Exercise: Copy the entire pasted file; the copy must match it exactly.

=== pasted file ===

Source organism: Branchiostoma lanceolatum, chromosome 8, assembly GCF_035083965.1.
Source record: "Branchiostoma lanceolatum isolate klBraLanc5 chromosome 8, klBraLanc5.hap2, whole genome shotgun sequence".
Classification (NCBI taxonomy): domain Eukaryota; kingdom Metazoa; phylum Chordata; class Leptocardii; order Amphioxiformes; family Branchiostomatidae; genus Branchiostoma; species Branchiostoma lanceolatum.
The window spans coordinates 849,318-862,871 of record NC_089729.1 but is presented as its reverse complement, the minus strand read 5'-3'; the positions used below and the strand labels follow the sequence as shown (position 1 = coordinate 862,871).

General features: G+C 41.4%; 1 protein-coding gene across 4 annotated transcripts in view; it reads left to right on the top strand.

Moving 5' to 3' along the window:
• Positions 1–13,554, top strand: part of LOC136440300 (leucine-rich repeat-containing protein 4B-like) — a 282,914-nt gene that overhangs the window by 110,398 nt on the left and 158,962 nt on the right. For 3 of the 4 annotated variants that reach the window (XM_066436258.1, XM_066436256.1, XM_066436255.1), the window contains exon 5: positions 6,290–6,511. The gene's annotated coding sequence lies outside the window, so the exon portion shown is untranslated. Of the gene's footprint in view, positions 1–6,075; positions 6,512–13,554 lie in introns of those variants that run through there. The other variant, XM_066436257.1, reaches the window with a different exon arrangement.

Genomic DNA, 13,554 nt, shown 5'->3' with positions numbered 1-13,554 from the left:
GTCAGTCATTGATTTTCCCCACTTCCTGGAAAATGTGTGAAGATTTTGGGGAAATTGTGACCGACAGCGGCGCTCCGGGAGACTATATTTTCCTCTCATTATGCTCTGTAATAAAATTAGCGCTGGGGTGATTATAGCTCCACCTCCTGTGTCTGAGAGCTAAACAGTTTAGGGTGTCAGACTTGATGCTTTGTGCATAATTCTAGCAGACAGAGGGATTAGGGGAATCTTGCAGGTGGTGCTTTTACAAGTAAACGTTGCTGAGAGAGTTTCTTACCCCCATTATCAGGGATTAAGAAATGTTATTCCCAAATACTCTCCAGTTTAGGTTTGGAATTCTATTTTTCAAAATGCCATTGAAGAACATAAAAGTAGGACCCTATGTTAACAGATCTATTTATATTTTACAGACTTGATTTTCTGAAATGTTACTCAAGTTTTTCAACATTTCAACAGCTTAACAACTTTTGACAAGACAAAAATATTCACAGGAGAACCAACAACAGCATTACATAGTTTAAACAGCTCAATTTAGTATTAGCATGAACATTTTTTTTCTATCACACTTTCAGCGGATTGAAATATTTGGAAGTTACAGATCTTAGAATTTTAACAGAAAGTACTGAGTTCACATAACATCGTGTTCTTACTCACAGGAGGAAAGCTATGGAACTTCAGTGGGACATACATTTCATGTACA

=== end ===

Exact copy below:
Source organism: Branchiostoma lanceolatum, chromosome 8, assembly GCF_035083965.1.
Source record: "Branchiostoma lanceolatum isolate klBraLanc5 chromosome 8, klBraLanc5.hap2, whole genome shotgun sequence".
Classification (NCBI taxonomy): domain Eukaryota; kingdom Metazoa; phylum Chordata; class Leptocardii; order Amphioxiformes; family Branchiostomatidae; genus Branchiostoma; species Branchiostoma lanceolatum.
The window spans coordinates 849,318-862,871 of record NC_089729.1 but is presented as its reverse complement, the minus strand read 5'-3'; the positions used below and the strand labels follow the sequence as shown (position 1 = coordinate 862,871).

General features: G+C 41.4%; 1 protein-coding gene across 4 annotated transcripts in view; it reads left to right on the top strand.

Moving 5' to 3' along the window:
• Positions 1–13,554, top strand: part of LOC136440300 (leucine-rich repeat-containing protein 4B-like) — a 282,914-nt gene that overhangs the window by 110,398 nt on the left and 158,962 nt on the right. For 3 of the 4 annotated variants that reach the window (XM_066436258.1, XM_066436256.1, XM_066436255.1), the window contains exon 5: positions 6,290–6,511. The gene's annotated coding sequence lies outside the window, so the exon portion shown is untranslated. Of the gene's footprint in view, positions 1–6,075; positions 6,512–13,554 lie in introns of those variants that run through there. The other variant, XM_066436257.1, reaches the window with a different exon arrangement.

Genomic DNA, 13,554 nt, shown 5'->3' with positions numbered 1-13,554 from the left:
GTCAGTCATTGATTTTCCCCACTTCCTGGAAAATGTGTGAAGATTTTGGGGAAATTGTGACCGACAGCGGCGCTCCGGGAGACTATATTTTCCTCTCATTATGCTCTGTAATAAAATTAGCGCTGGGGTGATTATAGCTCCACCTCCTGTGTCTGAGAGCTAAACAGTTTAGGGTGTCAGACTTGATGCTTTGTGCATAATTCTAGCAGACAGAGGGATTAGGGGAATCTTGCAGGTGGTGCTTTTACAAGTAAACGTTGCTGAGAGAGTTTCTTACCCCCATTATCAGGGATTAAGAAATGTTATTCCCAAATACTCTCCAGTTTAGGTTTGGAATTCTATTTTTCAAAATGCCATTGAAGAACATAAAAGTAGGACCCTATGTTAACAGATCTATTTATATTTTACAGACTTGATTTTCTGAAATGTTACTCAAGTTTTTCAACATTTCAACAGCTTAACAACTTTTGACAAGACAAAAATATTCACAGGAGAACCAACAACAGCATTACATAGTTTAAACAGCTCAATTTAGTATTAGCATGAACATTTTTTTTCTATCACACTTTCAGCGGATTGAAATATTTGGAAGTTACAGATCTTAGAATTTTAACAGAAAGTACTGAGTTCACATAACATCGTGTTCTTACTCACAGGAGGAAAGCTATGGAACTTCAGTGGGACATACATTTCATGTACA